STANLEY MYERS loved the movies. He must have composed the score for more than 100 films, both for features and television. He did seven for me, including Heart of Darkness which he finished only a month ago. So many film composers prefer to keep their involvement separate from the film-maker, happy of course to enhance the film, but also rather pleased to have the music-stand on its own in case of a record deal. Myers just wanted to make himself and his music part of the movie.
It was nerve-wracking when it came to the time to show Myers the first cut of the film, in some ways more alarming than showing it to the producers or the studio. As an artist you knew he would never be able to keep his true thoughts about the film from showing, either in his face or from the charming way he would stammer in excitement. I had a theory, worked out over nearly 20 years of knowing him, that if he spoke perfectly lucidly and without hestitation, it was because he didn't care about something. But if he was moved or thrilled, he would grope for words in an almost incomprehensible way.
Thank God, for the most part, on the movies we made together I could hardly understand what on earth he was going on about, until it came to the time he would phone me and say, 'Nick, I just want you to come over and listen to something.' I would go over to his flat in Beaufort Street: he'd say, 'The gin is in the kitchen, I'll just put the tape on.'
He would then sit at the piano and play to the scenes as they ran silently on the television. Stumbling through odd sections, starting over again, sometimes suddenly laughing and saying, 'Oh Lord, that's not right, is it?', but always thinking only of the film and how his music would help it live and grow.
Watching him at these times was like watching those original film-music men, the pianists who sat beside the screen in the cinemas in the days of the silents, vamping and playing to enhance the action; getting a chance to change their mind about what they would do from one showing to the next.
He had a huge knowledge of music and wonderful terms of reference. It was like being in the presence of a living Grove's Dictionary. He was extremely generous to people like myself who had no formal musical training. He would genuinely try and find musical phrases from totally untechnical examples of help, such as, 'You know that piece, Stanley, I think it was Greig or was it Bach? It goes, da da di da da . . .'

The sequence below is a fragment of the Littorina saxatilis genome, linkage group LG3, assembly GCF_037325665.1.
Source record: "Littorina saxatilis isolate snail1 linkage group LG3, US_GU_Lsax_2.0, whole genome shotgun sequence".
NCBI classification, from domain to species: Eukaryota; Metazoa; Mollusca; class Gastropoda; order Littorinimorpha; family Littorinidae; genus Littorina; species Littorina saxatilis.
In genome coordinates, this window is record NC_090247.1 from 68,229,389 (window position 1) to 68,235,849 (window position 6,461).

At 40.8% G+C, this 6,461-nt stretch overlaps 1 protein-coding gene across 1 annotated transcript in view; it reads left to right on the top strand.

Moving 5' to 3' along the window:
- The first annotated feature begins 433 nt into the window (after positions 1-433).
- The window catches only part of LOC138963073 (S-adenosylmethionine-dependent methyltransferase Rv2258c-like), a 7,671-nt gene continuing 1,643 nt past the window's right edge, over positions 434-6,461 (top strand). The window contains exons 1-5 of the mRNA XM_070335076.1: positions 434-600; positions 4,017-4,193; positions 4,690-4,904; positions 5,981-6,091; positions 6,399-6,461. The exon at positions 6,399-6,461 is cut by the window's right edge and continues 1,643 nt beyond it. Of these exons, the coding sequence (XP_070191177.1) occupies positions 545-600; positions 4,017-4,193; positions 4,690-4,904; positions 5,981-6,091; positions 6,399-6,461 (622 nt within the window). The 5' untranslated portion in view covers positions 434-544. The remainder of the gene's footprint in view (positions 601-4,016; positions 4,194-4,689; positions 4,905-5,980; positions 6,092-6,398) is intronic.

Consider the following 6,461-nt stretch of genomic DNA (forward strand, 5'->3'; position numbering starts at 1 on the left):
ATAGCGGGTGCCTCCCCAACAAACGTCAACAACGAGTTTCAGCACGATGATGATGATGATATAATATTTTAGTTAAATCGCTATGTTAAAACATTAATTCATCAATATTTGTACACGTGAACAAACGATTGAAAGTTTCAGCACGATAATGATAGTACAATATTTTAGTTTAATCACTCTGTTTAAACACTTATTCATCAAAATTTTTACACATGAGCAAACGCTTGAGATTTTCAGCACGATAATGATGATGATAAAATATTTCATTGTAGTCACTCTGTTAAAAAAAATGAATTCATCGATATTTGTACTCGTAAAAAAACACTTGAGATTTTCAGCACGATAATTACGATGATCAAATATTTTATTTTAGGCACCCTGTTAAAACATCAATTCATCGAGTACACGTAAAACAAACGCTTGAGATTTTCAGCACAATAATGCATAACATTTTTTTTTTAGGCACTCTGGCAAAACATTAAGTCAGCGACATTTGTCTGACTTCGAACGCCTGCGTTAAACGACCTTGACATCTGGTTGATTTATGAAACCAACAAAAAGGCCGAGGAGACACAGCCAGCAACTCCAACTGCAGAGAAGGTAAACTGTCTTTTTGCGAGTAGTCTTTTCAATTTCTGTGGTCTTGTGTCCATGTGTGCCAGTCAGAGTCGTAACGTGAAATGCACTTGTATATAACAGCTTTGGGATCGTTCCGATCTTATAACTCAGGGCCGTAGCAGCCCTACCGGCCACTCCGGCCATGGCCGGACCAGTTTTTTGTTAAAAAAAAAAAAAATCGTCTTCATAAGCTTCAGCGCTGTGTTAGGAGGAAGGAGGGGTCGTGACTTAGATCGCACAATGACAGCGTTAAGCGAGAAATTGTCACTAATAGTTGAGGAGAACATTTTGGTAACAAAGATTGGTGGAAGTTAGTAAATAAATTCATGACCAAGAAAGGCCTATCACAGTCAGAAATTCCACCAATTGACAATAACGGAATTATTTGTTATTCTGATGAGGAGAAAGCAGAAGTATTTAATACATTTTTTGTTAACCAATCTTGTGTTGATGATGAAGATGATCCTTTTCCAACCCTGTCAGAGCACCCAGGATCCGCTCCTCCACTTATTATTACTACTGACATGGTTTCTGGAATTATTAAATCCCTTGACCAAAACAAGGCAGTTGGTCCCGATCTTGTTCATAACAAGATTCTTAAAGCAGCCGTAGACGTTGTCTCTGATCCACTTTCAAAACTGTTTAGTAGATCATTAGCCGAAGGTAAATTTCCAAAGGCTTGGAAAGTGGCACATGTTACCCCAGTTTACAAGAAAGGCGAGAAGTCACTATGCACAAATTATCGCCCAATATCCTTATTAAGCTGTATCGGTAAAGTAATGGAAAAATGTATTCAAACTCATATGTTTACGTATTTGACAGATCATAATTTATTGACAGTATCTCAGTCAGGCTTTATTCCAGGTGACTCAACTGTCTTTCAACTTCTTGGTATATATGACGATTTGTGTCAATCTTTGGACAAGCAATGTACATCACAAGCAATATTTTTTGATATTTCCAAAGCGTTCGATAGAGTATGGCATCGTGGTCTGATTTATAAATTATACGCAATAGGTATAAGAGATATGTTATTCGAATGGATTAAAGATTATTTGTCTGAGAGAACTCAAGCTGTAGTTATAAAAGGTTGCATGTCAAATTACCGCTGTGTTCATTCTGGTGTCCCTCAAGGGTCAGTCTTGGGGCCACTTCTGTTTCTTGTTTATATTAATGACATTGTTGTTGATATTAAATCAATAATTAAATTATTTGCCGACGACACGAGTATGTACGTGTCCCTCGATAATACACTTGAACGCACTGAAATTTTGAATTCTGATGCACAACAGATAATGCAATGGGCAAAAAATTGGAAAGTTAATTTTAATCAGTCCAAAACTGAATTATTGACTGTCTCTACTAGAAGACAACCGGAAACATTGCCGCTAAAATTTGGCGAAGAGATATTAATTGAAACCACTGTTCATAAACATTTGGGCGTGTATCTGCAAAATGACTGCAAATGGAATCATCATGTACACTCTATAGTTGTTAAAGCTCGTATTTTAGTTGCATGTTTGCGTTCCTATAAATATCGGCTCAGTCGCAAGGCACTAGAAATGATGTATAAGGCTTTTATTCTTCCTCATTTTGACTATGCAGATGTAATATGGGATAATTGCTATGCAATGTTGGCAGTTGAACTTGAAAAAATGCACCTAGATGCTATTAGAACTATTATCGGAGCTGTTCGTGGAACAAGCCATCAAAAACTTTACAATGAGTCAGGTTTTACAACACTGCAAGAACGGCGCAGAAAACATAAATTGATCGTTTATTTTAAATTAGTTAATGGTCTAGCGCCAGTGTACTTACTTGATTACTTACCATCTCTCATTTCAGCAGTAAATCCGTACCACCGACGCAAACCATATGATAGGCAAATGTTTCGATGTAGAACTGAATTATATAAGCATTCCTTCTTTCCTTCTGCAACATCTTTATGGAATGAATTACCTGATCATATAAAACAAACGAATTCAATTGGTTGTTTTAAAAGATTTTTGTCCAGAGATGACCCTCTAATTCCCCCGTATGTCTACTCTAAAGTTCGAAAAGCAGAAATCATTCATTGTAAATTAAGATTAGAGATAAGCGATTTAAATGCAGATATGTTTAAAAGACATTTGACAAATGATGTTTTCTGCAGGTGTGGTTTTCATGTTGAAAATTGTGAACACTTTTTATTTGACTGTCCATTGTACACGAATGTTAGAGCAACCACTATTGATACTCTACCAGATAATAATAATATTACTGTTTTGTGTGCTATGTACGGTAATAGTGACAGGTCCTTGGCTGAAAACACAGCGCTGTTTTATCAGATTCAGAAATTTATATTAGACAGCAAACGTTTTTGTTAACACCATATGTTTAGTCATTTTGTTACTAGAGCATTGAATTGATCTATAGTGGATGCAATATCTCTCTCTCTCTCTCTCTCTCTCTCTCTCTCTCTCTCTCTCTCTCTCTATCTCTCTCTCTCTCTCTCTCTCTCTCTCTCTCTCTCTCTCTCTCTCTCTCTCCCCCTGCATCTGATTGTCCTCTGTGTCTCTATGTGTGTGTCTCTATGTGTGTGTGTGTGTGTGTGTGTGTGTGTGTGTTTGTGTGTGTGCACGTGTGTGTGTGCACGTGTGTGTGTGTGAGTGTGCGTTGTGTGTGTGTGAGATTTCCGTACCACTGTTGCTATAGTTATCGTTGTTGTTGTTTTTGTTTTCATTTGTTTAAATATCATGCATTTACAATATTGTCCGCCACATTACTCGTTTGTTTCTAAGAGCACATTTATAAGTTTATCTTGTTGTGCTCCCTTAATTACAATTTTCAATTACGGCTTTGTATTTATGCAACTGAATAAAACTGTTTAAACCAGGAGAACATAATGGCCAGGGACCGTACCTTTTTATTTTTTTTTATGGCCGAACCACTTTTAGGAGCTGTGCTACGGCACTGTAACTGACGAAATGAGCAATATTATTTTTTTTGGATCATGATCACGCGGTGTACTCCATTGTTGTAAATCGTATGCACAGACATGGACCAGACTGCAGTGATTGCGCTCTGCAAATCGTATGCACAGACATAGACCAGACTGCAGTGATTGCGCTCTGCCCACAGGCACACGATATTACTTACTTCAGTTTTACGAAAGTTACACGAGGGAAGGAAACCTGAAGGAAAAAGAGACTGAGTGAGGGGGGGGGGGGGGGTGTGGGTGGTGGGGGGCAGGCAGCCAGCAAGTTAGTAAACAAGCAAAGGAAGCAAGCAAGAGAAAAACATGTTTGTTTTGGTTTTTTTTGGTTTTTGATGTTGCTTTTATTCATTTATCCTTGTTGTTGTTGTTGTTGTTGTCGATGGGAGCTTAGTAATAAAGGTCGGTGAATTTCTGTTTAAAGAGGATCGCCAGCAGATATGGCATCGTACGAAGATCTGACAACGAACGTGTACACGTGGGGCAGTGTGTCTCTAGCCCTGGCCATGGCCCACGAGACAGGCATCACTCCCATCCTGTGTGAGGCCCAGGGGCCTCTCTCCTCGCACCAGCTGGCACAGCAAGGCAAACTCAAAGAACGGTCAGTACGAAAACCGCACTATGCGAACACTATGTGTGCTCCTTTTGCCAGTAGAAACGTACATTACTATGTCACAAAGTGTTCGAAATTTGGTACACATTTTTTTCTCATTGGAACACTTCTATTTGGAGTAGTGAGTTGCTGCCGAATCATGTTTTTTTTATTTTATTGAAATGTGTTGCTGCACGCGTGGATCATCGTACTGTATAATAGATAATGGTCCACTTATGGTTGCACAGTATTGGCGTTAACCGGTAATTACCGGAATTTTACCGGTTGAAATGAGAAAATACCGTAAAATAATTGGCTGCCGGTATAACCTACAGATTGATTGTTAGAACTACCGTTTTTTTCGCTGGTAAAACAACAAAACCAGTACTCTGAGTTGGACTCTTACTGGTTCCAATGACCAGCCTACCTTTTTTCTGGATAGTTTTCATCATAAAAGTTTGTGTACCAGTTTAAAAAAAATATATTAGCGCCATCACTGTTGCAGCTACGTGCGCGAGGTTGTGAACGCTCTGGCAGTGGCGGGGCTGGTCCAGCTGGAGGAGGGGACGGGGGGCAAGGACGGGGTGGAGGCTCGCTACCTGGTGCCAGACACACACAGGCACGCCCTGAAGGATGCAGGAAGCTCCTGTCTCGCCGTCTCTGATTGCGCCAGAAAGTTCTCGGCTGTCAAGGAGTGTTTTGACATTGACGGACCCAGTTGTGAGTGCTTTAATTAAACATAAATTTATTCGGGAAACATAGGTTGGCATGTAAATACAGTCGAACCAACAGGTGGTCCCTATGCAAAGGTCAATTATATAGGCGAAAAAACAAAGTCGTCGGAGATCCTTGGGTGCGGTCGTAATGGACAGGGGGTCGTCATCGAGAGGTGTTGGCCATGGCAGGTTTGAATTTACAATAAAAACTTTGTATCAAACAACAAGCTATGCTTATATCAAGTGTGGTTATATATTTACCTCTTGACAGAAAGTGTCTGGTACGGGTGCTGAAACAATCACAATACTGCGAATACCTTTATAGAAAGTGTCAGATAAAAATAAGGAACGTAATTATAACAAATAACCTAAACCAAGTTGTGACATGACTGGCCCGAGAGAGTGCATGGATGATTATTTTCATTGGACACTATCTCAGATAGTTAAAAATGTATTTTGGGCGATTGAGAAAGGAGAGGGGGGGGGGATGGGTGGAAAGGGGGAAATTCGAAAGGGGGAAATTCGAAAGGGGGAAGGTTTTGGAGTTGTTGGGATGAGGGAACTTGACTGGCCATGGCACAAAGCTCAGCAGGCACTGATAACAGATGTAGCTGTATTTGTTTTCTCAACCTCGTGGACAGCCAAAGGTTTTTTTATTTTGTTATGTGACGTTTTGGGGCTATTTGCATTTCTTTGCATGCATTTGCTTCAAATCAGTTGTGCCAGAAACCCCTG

He knew all the great musicians and was very particular about who he wanted to work with him and was always full of praise and admiration for the players who performed his work. When he conducted a session they in turn seemed to play beyond themselves. Those sessions were always so exciting and happy.
I remember on Insignificance (1985) we thought of transposing a Mozart violin concerto from strings to brass and he brought the great Gil Evans, who worked with Miles Davis, over from the US to help him arrange it. They became instant friends. With Gil came Lou Soloff, the trumpet player who with Stanley's help, encouragement and enthusiasm played like the great 'G Angel'.
Stanley Myers, with all his love of life and ability to express his art through film, was primarily a great musician: one of those rare musical talents who have the gift of melody. Even when he composed the most complex pieces they were always driven by the most lyrical melodies. He won many awards, including two Ivor Novello awards, and was given a special Grand Prix at Cannes in 1987 for his artistic contribution.
I shall miss him and I know all the other film-makers who worked with him will. Among them, Stephen Frears, Michael Cimino, Volker Schlondorff, Gavin Millar, Bryan Forbes, Jerzy Skolimowski, David Hare, Tom Stoppard, Ted Kotcheff, Paul Bartel and on and on.
Thank you, Stanley, from us all.
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